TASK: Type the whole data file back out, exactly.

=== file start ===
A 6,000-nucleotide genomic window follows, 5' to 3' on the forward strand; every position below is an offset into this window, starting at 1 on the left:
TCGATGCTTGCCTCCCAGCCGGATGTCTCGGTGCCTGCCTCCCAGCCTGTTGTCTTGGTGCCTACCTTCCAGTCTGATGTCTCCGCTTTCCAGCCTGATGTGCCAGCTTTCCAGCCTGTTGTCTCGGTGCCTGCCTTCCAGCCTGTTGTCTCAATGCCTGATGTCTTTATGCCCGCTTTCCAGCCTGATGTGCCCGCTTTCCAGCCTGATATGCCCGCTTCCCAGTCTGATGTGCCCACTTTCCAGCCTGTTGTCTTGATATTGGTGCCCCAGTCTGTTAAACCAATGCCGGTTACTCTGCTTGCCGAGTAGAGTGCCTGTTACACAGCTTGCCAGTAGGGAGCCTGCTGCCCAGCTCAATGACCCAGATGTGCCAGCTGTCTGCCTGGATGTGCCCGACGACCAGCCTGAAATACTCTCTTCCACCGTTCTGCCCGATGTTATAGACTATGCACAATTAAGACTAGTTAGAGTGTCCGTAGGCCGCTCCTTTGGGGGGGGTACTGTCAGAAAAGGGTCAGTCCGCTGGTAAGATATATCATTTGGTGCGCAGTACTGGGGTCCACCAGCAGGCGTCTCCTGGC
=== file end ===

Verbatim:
A 6,000-nucleotide genomic window follows, 5' to 3' on the forward strand; every position below is an offset into this window, starting at 1 on the left:
TCGATGCTTGCCTCCCAGCCGGATGTCTCGGTGCCTGCCTCCCAGCCTGTTGTCTTGGTGCCTACCTTCCAGTCTGATGTCTCCGCTTTCCAGCCTGATGTGCCAGCTTTCCAGCCTGTTGTCTCGGTGCCTGCCTTCCAGCCTGTTGTCTCAATGCCTGATGTCTTTATGCCCGCTTTCCAGCCTGATGTGCCCGCTTTCCAGCCTGATATGCCCGCTTCCCAGTCTGATGTGCCCACTTTCCAGCCTGTTGTCTTGATATTGGTGCCCCAGTCTGTTAAACCAATGCCGGTTACTCTGCTTGCCGAGTAGAGTGCCTGTTACACAGCTTGCCAGTAGGGAGCCTGCTGCCCAGCTCAATGACCCAGATGTGCCAGCTGTCTGCCTGGATGTGCCCGACGACCAGCCTGAAATACTCTCTTCCACCGTTCTGCCCGATGTTATAGACTATGCACAATTAAGACTAGTTAGAGTGTCCGTAGGCCGCTCCTTTGGGGGGGGTACTGTCAGAAAAGGGTCAGTCCGCTGGTAAGATATATCATTTGGTGCGCAGTACTGGGGTCCACCAGCAGGCGTCTCCTGGC